Baby boomers will continue to dominate the wealth picture -- but that won't last forever.
Today, baby boomers and their parents, the Silent Generation, control more than 80% of American household wealth. Baby boomers alone account for half of that amount, and it's expected to grow slightly over the next few years. But by 2030, after the last baby boomer reaches retirement age, that trend will reverse, according to a recent study by Deloitte:
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Generation X and millennials currently hold an 18% share of net U.S. household wealth, an amount that Deloitte researchers expect will increase to more than 47% by 2030. By then, baby boomers are expected to hold about 45% of net household wealth. That's a still substantial share, and it indicates that this generation will remain an influential force in the American economy, even as retirement expenses chip away at their assets and wealth.
It won't be a redistribution of wealthThe U.S. economy has by most measures recovered from the financial crisis, but the reverberations will ring for years, with people in every generation feeling the effects. Many baby boomers are having to work past the age they expected to retire. Gen Xers and millennials are already falling behind on their wealth-building activities. The lack of good-paying jobs has left many people under- and unemployed and has seen huge numbers of young adults stay in or return to school.
However, things are getting better.
There are more people working. The unemployment rate is near 5%, almost half what it was at the height of the recession. And while the rate of workforce participation -- which measures the percentage of the population working or looking for work -- has steadily declined from above 65% in 2008 to below 63% recently, more baby boomers are entering retirement age, and that's playing some role in this trend.
There's evidence that millennials and Gen Xers are faring better in the job market as well. According to the U.S. Census Bureau, the median household income for those between 25 and 34 has increased nearly 7% since 2011, while those between 35 and 44 have seen an 8% jump in income.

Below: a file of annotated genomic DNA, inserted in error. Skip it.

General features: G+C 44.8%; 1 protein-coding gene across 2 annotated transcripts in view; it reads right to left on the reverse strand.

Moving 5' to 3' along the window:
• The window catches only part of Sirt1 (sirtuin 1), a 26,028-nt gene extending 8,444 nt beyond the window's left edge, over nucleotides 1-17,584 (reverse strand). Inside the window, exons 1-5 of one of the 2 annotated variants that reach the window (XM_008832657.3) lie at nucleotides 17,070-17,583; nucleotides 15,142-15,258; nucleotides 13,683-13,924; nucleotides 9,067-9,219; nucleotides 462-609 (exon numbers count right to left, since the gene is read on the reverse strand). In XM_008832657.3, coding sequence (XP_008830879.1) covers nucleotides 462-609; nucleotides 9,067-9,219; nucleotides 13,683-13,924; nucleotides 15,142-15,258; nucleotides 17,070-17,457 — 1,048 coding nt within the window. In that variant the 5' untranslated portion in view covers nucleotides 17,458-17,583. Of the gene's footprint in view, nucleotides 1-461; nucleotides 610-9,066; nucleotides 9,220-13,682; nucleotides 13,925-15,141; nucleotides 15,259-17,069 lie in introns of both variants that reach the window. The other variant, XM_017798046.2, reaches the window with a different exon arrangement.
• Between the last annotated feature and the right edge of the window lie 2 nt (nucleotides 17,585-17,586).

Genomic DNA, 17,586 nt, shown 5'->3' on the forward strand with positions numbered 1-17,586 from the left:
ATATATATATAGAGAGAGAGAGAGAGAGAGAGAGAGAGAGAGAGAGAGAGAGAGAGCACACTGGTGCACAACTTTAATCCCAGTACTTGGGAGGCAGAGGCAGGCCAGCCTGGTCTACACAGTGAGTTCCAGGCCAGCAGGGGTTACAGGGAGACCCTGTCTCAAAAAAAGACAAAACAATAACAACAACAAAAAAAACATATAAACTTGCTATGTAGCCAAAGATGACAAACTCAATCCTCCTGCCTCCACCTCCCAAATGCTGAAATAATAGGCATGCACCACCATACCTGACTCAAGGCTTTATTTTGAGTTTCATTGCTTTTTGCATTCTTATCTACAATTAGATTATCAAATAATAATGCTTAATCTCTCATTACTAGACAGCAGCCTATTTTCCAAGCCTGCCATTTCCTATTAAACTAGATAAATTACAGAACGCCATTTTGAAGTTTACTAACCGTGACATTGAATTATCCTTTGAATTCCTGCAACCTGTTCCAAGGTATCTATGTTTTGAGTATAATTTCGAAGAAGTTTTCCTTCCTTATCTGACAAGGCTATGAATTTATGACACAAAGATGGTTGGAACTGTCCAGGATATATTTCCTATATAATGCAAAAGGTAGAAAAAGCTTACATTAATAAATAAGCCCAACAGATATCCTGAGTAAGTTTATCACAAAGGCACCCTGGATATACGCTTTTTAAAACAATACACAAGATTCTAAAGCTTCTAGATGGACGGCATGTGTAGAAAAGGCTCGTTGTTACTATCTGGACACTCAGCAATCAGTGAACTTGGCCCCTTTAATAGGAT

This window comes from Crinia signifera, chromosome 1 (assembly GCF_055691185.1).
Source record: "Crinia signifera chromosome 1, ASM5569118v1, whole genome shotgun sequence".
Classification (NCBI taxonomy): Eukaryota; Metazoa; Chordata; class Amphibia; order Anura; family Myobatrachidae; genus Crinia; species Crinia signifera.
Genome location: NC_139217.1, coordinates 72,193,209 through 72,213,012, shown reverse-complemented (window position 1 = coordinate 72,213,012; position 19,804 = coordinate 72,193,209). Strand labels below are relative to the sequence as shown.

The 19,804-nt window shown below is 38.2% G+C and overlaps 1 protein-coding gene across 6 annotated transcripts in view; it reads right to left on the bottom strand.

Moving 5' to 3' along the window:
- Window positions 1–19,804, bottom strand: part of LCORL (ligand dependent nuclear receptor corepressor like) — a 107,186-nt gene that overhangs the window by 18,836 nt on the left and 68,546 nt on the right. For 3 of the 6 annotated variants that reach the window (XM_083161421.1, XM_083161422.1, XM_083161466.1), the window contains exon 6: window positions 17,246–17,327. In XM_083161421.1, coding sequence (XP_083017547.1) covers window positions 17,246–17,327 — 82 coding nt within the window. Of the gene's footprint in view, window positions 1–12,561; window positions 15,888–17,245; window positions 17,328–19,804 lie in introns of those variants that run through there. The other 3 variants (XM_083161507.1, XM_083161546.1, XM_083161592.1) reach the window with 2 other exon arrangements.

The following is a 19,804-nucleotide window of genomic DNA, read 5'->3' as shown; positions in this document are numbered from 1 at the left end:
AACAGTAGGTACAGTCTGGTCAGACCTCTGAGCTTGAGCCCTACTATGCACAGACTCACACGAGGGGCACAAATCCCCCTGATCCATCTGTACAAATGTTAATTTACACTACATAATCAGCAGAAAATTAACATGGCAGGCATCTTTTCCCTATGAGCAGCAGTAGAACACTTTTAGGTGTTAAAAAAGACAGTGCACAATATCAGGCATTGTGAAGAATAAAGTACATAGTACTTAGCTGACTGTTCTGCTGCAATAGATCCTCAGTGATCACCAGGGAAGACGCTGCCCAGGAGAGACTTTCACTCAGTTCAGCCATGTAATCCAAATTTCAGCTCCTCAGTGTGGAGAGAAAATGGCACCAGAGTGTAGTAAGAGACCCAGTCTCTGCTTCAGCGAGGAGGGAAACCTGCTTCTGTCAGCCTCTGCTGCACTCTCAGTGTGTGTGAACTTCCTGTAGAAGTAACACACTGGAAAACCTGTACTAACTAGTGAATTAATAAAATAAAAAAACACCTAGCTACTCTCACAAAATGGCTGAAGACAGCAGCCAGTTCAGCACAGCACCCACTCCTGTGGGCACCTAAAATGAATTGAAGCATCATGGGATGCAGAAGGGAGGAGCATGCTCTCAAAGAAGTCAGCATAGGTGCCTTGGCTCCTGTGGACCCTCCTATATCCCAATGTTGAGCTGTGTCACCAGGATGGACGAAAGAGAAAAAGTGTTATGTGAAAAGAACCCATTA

Along with that increase, people are saving more money:
While it's still well below historical savings rates, the average savings rate has doubled since before the recession. At the same time, the country has gone through a big deleveraging, and debt payments are now a smaller percentage of household income than at any time in the past 30 years:
In other words, more young people are working and making more money, spending less of it on debt, and saving more. These are key factors behind Deloitte's projections for big growth in American personal wealth over the next 15 years:
Combined, Deloitte expects that Americans' net wealth will increase by $48 trillion over the next 15 years.
Who's likely to see increased wealthWhile the past half-decade has been hard on both millennials and Generation X, the combination of a strengthening economy and an aging baby boomer population is expected to create opportunities for these younger generations to ramp up their earnings. Generation X is just beginning to enter into its peak earning years, while the youngest generation is finally emerging from the impact of the jobless recovery that kept many in school and at home instead of starting their careers.
And while baby boomers will continue to be the wealthiest generation for decades to come, the last boomer will reach retirement age in 2029, leading to the eventual decline in wealth. This is the same trend the Silent Generation is experiencing now.
Generation X is likely to add more dollars in financial-asset wealth over the next 15 years as it replaces boomers in the top jobs in the workforce and reaches those peak earnings years. This generation is expected to grow its net wealth from around $15 trillion today to $37 trillion by 2030; that's 11% annualized growth.
While millennials won't grow their wealth as large as Generation X -- net wealth for the youngest generation is expected to still fall below Gen X's current $15 trillion in wealth by 2030 -- it will grow it at a 15% compounded annual rate as more millennials enter the workforce over the next decade.
Capturing your shareDeloitte's study is, of course, based on certain assumptions about the continued strength of the economy, both domestic and global. Not only will this affect people's earnings -- which directly affects how much people can continue to save and invest -- but it will also play a big factor in investing returns, as well as the value of nonfinancial assets such as homes.
However, there are things people can do to influence their own success. For example, start as early as you can, putting aside as much as you can, and have a long-term plan. That's all a key step to building long-term wealth. There's also evidence that keeping investment-related fees as low as possible for mutual funds and ETFs -- including advisory fees, trading commissions, taxes, and expense ratios -- will have a positive impact on your returns.
The article You'll Never Guess Who Will Own Almost Half of America's Wealth in 15 Years originally appeared on Fool.com.
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